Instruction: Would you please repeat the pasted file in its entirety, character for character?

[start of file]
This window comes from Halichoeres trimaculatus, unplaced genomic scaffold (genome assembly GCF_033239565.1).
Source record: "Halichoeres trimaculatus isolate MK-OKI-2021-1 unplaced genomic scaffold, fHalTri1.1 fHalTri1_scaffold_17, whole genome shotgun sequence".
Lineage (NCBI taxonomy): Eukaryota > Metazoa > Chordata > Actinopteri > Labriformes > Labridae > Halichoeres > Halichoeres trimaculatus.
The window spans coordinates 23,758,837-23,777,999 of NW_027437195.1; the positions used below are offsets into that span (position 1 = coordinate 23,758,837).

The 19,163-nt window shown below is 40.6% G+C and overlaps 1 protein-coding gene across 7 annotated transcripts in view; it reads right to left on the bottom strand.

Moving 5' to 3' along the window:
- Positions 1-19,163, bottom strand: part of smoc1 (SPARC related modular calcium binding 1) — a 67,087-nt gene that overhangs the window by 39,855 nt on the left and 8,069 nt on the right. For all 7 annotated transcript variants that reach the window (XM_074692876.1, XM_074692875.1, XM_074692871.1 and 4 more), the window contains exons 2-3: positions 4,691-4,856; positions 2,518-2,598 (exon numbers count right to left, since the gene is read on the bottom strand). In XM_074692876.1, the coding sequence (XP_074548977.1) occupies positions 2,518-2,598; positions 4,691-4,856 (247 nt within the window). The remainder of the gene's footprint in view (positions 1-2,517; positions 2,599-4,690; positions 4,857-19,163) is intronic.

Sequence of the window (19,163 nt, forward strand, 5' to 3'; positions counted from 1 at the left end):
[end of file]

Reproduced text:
This window comes from Halichoeres trimaculatus, unplaced genomic scaffold (genome assembly GCF_033239565.1).
Source record: "Halichoeres trimaculatus isolate MK-OKI-2021-1 unplaced genomic scaffold, fHalTri1.1 fHalTri1_scaffold_17, whole genome shotgun sequence".
Lineage (NCBI taxonomy): Eukaryota > Metazoa > Chordata > Actinopteri > Labriformes > Labridae > Halichoeres > Halichoeres trimaculatus.
The window spans coordinates 23,758,837-23,777,999 of NW_027437195.1; the positions used below are offsets into that span (position 1 = coordinate 23,758,837).

The 19,163-nt window shown below is 40.6% G+C and overlaps 1 protein-coding gene across 7 annotated transcripts in view; it reads right to left on the bottom strand.

Moving 5' to 3' along the window:
- Positions 1-19,163, bottom strand: part of smoc1 (SPARC related modular calcium binding 1) — a 67,087-nt gene that overhangs the window by 39,855 nt on the left and 8,069 nt on the right. For all 7 annotated transcript variants that reach the window (XM_074692876.1, XM_074692875.1, XM_074692871.1 and 4 more), the window contains exons 2-3: positions 4,691-4,856; positions 2,518-2,598 (exon numbers count right to left, since the gene is read on the bottom strand). In XM_074692876.1, the coding sequence (XP_074548977.1) occupies positions 2,518-2,598; positions 4,691-4,856 (247 nt within the window). The remainder of the gene's footprint in view (positions 1-2,517; positions 2,599-4,690; positions 4,857-19,163) is intronic.

Sequence of the window (19,163 nt, forward strand, 5' to 3'; positions counted from 1 at the left end):